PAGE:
Trick and Trap in the Emergency Room

Last week, I read Ending This Fee for All (an Op-Ed by Devin Fergus from the New York Times) about an AT&T agreement to reimburse customers for "hidden" trick-and-trap fees lurking in cellphone contracts. Devin Fergus uses "hidden" in quotes, I assume, because the charges at issue where entirely permissable under the terms of the cell phone agreement. 

All of this has me thinking again about the problem of in-network Emergency Rooms staffed by out-of- network Emergency Room doctors. This is when a conscientious health plan enrollee travels to an in-network Emergency Room (often bypassing out of network Emergency Rooms along the way) only to discover, at the time of billing, that the Emergency Room may have been in-network but the independent contractor physicians employed there were not and will be billing the patient at out-of-network rates.

Nicholas Bagley has written about the need to end these "abusive billing practices" and would have HHS invoke its authority to guarantee adequate networks to require Emergency Rooms to have a negotiated in-network contract with plans sold through the exchanges. The problem with that is that, last time I looked, only seven million Americans are insured through the exchanges. What about the rest?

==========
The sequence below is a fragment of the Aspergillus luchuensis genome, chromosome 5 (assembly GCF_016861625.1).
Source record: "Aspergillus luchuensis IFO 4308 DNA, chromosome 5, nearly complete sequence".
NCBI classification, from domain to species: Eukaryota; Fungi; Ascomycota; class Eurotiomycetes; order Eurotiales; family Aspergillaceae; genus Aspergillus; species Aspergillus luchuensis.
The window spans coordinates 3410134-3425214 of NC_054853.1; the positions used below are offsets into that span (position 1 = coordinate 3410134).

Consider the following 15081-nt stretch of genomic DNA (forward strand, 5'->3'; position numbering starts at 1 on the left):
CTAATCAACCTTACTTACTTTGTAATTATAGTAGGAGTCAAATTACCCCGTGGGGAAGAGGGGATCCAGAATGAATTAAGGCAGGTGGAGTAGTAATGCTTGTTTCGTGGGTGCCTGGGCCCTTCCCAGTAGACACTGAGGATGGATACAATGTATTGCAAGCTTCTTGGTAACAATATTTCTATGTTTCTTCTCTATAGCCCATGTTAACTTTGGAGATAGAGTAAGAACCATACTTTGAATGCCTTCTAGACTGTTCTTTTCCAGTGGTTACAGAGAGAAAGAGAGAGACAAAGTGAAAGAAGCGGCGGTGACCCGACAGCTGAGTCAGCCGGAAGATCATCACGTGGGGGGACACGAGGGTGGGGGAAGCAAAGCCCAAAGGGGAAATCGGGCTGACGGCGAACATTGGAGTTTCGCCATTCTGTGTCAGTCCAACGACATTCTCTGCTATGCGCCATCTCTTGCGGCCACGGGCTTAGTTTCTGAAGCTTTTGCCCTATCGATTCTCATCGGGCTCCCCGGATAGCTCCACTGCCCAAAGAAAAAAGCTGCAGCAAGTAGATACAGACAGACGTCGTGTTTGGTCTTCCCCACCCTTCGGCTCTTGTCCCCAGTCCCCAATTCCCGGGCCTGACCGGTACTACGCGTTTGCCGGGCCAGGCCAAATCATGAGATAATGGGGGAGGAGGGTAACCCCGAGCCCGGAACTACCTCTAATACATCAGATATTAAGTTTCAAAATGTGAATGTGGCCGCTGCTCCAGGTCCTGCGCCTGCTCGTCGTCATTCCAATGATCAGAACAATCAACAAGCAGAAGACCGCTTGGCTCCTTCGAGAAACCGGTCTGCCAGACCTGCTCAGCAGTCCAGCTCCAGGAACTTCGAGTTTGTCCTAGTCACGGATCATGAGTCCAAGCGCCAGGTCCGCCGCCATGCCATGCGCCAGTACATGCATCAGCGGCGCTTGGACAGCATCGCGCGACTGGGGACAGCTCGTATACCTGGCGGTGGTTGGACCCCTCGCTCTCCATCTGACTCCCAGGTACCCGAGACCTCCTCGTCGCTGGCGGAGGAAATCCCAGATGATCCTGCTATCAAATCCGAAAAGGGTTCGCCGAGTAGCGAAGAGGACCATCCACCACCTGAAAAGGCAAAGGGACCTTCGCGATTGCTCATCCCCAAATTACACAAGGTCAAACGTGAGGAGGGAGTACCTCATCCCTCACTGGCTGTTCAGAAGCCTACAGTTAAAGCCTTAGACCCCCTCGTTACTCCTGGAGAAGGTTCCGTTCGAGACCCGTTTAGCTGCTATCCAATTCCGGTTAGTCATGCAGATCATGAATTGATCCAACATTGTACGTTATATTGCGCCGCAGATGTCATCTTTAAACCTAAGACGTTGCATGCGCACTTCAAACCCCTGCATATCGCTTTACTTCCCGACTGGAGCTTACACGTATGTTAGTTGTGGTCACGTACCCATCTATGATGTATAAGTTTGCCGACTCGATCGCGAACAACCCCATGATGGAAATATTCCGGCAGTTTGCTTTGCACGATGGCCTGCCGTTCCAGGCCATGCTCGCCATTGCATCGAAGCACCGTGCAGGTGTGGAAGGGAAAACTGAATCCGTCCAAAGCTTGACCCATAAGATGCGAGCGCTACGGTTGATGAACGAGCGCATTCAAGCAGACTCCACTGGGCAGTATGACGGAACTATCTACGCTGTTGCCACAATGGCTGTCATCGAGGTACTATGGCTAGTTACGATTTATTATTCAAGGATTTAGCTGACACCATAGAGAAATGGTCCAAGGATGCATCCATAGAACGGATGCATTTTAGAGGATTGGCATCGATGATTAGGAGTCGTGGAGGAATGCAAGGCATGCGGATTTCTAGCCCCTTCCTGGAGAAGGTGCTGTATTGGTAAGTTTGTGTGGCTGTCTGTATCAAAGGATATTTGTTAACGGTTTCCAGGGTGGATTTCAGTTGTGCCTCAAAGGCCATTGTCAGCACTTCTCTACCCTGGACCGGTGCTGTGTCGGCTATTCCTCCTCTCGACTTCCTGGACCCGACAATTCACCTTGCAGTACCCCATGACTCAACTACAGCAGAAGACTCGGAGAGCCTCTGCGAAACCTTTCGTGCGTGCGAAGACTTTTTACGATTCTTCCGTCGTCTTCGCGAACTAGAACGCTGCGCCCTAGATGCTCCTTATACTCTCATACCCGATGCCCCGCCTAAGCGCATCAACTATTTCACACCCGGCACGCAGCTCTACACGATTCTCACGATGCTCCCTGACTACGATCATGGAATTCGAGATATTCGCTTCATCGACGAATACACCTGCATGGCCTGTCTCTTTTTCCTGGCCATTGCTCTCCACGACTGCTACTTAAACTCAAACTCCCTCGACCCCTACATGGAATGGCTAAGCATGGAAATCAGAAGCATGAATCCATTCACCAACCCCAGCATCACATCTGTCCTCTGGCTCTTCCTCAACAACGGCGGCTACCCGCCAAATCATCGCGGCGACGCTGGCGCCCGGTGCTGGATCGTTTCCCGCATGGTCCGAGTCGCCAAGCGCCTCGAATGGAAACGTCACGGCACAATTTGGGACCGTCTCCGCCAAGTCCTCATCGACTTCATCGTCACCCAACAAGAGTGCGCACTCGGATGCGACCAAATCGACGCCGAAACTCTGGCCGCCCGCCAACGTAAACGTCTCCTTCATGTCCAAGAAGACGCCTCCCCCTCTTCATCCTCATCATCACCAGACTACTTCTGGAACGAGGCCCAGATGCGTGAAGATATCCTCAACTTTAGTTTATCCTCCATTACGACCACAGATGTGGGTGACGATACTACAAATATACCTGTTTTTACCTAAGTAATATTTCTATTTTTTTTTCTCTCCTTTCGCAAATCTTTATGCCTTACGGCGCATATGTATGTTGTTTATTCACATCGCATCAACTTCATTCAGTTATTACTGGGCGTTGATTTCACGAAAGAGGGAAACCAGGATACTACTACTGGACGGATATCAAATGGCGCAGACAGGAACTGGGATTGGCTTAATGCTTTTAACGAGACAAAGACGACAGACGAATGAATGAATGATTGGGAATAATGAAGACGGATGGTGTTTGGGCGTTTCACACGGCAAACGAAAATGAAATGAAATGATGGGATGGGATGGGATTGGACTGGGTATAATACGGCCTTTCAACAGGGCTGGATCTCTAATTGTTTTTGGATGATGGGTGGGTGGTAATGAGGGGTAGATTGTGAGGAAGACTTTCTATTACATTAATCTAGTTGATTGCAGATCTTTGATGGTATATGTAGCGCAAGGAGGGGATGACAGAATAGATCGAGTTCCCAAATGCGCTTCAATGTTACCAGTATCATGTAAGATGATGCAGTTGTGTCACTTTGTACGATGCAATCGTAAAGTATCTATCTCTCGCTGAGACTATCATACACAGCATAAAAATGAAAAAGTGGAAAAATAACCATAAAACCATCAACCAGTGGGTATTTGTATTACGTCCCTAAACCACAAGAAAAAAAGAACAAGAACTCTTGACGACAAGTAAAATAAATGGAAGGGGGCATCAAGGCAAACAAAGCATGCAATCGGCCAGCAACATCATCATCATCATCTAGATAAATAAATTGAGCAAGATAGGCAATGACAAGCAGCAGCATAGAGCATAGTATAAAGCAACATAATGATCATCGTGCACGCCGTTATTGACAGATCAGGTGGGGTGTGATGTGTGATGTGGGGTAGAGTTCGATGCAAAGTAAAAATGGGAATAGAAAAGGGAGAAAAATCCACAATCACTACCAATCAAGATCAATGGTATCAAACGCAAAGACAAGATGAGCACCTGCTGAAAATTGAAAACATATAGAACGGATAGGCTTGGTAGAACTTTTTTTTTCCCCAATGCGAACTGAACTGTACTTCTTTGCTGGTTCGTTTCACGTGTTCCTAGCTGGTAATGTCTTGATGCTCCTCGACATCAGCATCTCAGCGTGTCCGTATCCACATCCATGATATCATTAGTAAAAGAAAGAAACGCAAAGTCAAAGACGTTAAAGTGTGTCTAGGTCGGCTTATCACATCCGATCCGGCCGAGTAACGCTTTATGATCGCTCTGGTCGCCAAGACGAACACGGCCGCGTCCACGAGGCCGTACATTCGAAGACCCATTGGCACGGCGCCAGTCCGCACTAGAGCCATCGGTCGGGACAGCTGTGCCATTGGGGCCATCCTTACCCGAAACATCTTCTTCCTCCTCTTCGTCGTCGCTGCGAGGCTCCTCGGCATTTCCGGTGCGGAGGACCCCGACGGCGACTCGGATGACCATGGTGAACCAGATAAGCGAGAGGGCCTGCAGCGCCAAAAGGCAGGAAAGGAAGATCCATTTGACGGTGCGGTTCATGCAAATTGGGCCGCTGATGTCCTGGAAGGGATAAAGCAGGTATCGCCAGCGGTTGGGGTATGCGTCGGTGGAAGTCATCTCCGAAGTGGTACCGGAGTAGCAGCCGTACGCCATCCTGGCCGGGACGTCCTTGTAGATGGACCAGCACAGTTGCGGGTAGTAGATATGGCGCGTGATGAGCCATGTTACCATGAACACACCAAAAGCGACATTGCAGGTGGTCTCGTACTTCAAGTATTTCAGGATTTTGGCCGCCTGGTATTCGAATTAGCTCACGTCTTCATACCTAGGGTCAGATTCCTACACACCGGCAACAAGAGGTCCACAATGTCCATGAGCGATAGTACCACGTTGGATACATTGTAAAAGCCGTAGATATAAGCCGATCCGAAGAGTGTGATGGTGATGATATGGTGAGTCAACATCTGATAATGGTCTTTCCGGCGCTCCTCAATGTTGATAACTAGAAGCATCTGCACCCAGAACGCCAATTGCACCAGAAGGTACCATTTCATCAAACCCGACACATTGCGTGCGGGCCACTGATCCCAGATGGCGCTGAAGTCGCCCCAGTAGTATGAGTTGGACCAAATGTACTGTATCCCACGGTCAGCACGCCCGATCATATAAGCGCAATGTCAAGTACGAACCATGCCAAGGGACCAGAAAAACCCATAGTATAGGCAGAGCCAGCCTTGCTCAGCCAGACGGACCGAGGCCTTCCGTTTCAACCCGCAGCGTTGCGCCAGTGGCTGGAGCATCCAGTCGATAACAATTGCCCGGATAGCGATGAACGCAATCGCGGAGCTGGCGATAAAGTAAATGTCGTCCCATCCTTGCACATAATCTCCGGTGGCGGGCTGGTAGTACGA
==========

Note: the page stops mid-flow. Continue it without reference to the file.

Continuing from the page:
Would better signage matter?  Would most Americans understand the out-of-pocket implications of a sign that said: "Be Advised: The Emergency Room Physician You See Here is Not an Employee of This Hospital"?  Given our current state of  health insurance literacy, I doubt it. For those with the resources, there is an industry of representatives who can attempt to thrash this out between you, your Emergency Room provider, and your insurer.

Of course what is really at stake here is a tremendous power struggle between Emergency Room physicians and hospitals over contract rates, each hoping to harness the consumer discontent with trick and trap in the Emergency Room to their positions at the bargaining table. Hard to say who will eventually come out the winner, though patients who may not even have access to an in-network Emergency Room contracted with an in-network Emergency Room physician in their network will be the out-of-pocket losers.

I wonder if all of this won't magnify hospital interest in acquiring more phsyician groups. And a little voice always makes we want to ask the many advocates for "patient education" if this was the kind of thing they were planning to explain to the American public? 

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